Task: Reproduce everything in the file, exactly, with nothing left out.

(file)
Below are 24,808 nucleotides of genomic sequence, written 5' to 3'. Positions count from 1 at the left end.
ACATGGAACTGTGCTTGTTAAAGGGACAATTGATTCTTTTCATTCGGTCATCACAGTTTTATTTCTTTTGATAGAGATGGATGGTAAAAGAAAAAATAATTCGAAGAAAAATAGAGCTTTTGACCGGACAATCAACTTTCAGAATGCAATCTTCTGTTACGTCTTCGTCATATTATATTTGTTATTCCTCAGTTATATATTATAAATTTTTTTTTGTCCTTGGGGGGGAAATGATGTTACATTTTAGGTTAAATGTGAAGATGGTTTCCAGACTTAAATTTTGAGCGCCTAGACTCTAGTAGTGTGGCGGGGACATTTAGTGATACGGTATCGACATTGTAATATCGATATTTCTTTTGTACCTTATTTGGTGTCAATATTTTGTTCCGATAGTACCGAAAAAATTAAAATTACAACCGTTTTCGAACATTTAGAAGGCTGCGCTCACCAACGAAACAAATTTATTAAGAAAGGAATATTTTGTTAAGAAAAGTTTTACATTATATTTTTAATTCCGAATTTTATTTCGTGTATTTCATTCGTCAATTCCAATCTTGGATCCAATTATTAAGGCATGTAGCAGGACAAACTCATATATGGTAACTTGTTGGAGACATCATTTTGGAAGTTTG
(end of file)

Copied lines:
Below are 24,808 nucleotides of genomic sequence, written 5' to 3'. Positions count from 1 at the left end.
ACATGGAACTGTGCTTGTTAAAGGGACAATTGATTCTTTTCATTCGGTCATCACAGTTTTATTTCTTTTGATAGAGATGGATGGTAAAAGAAAAAATAATTCGAAGAAAAATAGAGCTTTTGACCGGACAATCAACTTTCAGAATGCAATCTTCTGTTACGTCTTCGTCATATTATATTTGTTATTCCTCAGTTATATATTATAAATTTTTTTTTGTCCTTGGGGGGGAAATGATGTTACATTTTAGGTTAAATGTGAAGATGGTTTCCAGACTTAAATTTTGAGCGCCTAGACTCTAGTAGTGTGGCGGGGACATTTAGTGATACGGTATCGACATTGTAATATCGATATTTCTTTTGTACCTTATTTGGTGTCAATATTTTGTTCCGATAGTACCGAAAAAATTAAAATTACAACCGTTTTCGAACATTTAGAAGGCTGCGCTCACCAACGAAACAAATTTATTAAGAAAGGAATATTTTGTTAAGAAAAGTTTTACATTATATTTTTAATTCCGAATTTTATTTCGTGTATTTCATTCGTCAATTCCAATCTTGGATCCAATTATTAAGGCATGTAGCAGGACAAACTCATATATGGTAACTTGTTGGAGACATCATTTTGGAAGTTTG